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  1. $\ce{Br2/FeBr3}$
  2. $\ce{CH3Cl/AlCl3}$
  3. $\ce{KMnO4}$
  4. $\ce{HNO3/H2SO4}$
  5. $\ce{NBS}$/hv
  6. $\ce{NaOH}$
  7. $\ce{Sn/HCl}$
  8. $\ce{NH4SH}$
  9. $\ce{NaBH4}$

I'm able to get the amino group onto the ring by using 4 and 7. But I have no idea how to get $\ce{-OH}$ in para position (also specify the order).

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I am not happy with the idea of trying to convert a bromobenzene into a phenol using sodium hydroxide. Normally an aryl halide is very inert to nucelophiles, the nitro group will increase the rate but it will not make much difference.

What I would do is to do the following

  1. Nitrate benzene with a mixture of nitric and sulfuric acids to form nitrobenzene

  2. Reduce the nitrobenzene with tin in acid.

  3. To do the synthesis I would want to use nitrous acid and allow the diazonium salt to decompose forming the phenol.

  4. I would nitrate under very gentle conditions to form a mixture of nitrophenols. After separation I would then go to the next step.

  5. I would reduce again with tin in hydrochloric acid to form the target molecule.

I think that a fault exists in the question, I suspect it is an exam question and that the person who wrote the question did a bad job of the question writing.

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  • $\begingroup$ I haven't actually seen SNar with hydroxide but I would have no doubt at all that an alkoxide would do it, this is a key step in the synthesis of fluoxetine. $\endgroup$ – Waylander May 19 '18 at 18:16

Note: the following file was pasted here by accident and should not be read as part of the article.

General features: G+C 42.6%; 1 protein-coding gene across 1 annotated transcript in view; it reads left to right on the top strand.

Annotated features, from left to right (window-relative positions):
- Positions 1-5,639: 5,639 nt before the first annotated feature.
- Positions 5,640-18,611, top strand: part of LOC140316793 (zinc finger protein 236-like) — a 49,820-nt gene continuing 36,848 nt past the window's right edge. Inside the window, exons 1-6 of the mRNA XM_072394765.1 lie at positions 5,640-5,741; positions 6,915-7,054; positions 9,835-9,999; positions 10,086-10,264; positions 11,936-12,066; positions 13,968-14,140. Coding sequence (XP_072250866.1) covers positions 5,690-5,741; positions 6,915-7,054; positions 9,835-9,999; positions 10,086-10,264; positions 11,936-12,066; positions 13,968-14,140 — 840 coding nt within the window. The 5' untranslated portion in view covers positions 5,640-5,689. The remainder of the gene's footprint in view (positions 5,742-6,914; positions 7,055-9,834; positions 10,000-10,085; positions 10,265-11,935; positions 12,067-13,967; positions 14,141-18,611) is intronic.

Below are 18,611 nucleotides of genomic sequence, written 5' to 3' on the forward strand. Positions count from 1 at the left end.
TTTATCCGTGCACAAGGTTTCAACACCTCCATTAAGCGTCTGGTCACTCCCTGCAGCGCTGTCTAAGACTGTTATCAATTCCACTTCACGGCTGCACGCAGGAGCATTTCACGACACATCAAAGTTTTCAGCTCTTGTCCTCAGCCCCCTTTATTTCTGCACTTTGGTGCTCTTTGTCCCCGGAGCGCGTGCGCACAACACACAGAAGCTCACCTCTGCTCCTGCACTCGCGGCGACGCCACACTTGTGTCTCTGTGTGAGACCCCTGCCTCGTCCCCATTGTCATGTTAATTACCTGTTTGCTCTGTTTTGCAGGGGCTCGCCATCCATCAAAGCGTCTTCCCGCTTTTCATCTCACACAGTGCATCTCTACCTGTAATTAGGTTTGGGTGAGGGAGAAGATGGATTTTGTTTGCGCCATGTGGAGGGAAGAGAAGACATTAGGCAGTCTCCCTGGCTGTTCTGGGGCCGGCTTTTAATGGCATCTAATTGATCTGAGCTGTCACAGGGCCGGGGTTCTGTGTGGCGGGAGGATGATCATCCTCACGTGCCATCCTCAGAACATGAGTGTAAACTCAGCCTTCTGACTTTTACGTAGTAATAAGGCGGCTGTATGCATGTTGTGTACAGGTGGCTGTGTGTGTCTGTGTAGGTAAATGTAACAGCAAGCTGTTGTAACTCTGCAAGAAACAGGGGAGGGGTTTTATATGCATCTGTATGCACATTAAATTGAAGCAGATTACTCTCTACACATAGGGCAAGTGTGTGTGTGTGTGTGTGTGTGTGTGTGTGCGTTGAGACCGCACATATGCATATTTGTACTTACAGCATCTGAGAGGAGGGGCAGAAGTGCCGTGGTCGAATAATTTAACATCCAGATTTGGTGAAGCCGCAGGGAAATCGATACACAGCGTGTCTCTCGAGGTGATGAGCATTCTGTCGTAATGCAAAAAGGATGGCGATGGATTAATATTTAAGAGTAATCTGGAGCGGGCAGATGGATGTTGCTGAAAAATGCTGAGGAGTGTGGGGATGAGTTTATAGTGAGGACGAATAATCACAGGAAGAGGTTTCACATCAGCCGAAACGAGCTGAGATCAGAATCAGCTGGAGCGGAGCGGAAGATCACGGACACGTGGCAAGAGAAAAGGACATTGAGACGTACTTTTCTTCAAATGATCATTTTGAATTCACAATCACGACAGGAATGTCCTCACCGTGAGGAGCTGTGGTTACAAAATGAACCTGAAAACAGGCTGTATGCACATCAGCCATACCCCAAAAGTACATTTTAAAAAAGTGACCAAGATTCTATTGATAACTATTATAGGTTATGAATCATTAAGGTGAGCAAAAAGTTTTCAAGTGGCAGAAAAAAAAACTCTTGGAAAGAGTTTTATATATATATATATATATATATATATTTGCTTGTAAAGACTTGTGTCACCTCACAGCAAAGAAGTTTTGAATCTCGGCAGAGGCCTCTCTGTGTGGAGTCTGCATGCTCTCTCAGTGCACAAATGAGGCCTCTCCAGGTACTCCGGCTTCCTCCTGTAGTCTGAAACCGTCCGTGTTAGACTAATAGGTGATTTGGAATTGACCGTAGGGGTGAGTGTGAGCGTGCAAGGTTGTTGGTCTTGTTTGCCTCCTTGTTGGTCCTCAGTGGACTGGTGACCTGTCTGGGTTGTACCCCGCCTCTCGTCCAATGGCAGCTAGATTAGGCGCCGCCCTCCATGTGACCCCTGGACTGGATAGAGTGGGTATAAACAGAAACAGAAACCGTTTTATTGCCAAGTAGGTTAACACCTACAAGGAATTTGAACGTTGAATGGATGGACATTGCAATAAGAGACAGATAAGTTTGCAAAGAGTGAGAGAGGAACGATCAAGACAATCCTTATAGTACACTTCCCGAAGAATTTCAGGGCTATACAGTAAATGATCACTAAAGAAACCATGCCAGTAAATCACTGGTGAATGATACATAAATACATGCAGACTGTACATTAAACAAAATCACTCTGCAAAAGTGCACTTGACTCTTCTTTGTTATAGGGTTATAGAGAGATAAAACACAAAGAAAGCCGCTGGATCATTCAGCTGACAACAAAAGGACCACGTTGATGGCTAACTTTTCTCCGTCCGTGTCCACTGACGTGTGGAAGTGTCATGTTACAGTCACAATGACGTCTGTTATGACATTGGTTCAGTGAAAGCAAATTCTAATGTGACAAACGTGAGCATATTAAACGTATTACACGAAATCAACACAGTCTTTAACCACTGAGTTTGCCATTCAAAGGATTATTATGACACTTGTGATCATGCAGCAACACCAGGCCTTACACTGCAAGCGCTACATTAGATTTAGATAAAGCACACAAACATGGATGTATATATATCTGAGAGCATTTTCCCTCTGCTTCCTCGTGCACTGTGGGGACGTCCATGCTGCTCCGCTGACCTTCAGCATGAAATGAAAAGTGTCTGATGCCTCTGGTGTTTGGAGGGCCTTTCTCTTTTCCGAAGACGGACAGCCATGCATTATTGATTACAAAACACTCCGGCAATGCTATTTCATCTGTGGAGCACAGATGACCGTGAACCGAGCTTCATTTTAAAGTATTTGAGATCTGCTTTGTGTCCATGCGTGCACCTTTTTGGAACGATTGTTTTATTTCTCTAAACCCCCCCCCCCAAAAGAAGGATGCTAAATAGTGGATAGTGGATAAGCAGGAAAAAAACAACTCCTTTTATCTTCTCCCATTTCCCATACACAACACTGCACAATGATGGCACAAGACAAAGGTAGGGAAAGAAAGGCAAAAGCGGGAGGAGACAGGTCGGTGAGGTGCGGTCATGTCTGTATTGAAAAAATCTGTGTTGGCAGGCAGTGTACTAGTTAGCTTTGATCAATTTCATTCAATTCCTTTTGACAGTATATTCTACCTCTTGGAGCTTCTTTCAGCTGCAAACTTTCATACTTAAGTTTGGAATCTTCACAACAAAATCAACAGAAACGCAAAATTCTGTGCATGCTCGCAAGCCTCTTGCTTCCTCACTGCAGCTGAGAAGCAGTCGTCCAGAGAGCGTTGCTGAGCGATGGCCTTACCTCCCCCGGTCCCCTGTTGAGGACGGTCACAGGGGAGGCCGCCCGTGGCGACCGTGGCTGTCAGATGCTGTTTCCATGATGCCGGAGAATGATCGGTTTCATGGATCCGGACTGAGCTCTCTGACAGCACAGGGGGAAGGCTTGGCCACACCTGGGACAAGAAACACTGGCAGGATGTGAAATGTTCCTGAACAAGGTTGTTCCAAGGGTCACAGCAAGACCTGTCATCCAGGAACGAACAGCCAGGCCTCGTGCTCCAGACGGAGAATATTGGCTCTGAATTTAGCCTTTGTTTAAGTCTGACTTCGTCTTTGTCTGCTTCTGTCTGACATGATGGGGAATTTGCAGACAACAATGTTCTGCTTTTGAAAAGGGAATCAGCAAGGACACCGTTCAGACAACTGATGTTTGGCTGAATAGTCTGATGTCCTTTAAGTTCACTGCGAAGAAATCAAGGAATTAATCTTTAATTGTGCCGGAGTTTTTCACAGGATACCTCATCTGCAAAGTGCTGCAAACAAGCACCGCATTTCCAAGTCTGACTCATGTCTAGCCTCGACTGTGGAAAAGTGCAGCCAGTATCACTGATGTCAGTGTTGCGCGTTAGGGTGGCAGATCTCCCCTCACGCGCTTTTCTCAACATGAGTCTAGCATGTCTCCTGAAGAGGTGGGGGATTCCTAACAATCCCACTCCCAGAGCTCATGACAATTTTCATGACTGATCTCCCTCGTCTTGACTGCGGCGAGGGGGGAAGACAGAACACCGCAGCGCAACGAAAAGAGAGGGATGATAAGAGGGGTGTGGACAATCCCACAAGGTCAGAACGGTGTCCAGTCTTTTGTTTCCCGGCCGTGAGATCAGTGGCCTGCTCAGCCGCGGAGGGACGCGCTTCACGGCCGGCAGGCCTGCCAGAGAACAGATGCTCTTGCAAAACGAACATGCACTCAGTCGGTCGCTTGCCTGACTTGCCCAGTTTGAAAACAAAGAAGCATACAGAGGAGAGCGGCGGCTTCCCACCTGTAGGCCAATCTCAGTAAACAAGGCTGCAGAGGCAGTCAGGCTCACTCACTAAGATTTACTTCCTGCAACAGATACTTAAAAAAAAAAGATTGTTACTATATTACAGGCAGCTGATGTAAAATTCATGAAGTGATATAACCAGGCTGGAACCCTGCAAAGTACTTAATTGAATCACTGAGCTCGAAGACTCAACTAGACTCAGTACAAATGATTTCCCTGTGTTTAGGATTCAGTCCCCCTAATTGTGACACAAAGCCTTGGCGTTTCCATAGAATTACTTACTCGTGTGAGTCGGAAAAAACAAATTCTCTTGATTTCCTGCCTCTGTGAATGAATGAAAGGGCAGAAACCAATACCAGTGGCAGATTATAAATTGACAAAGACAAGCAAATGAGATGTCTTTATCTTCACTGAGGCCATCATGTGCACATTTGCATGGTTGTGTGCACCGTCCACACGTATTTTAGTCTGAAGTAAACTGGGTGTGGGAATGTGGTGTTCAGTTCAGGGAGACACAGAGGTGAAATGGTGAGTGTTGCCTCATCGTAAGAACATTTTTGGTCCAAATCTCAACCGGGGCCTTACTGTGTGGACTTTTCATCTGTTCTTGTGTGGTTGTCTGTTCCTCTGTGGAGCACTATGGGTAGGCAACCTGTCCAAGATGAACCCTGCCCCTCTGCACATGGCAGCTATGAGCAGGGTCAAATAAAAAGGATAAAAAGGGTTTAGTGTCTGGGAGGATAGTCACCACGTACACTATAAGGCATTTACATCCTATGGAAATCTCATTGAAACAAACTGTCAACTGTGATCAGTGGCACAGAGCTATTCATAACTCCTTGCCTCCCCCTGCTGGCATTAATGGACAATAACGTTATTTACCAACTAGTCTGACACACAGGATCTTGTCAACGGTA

• $\begingroup$ Which step in the synthesis of prozac are you thinking of, I have seen some methods for the synthesis of prozac but I can not recall the route used. $\endgroup$ – Nuclear Chemist May 19 '18 at 18:25
  • $\begingroup$ The SNAr addition of a secondary alkoxide to 4-F-trifluoromethylbenzene. I no longer have Scifinder access so I can't look up an example of hydroxide doing SNAr on 4-Br-nitrobenzene $\endgroup$ – Waylander May 19 '18 at 18:33
  • $\begingroup$ Waylander's answer is also correct.. You can replace Br with OH in brominitrobenzene using NaOH via SNAr mechanism $\endgroup$ – Archer May 19 '18 at 23:33
  • $\begingroup$ Please give a reference to the reaction of hydroxide with an aryl halide to give the phenol. I have checked the literature and Sekar and Thakur in Chem. Commun .,2011,47,6692–6694 were able to get KOH to react with aryl bromides but they used copper and glucose. The fact that they needed to use a transition metal cataylst suggests that the reaction is not a simple nucelophilic attack. Also see International Edition, 2009, vol. 48, # 5, p. 918 - 921 where Pd was used to do the same reaction, it is clearly not a simple nucleophilic attack. $\endgroup$ – Nuclear Chemist May 20 '18 at 5:36
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Steps:

  1. Use $\ce{Br2/FeBr3}$ to make bromobenzene.
  2. Nitrate with $\ce{HNO3/H2SO4}$ to make 4-bromo-nitrobenzene.
  3. Treat with $\ce{NaOH}$ to displace the $\ce{Br}$ making 4-nitrophenol.
  4. Reduce with $\ce{Sn/HCl}$ to make the required p-aminophenol.
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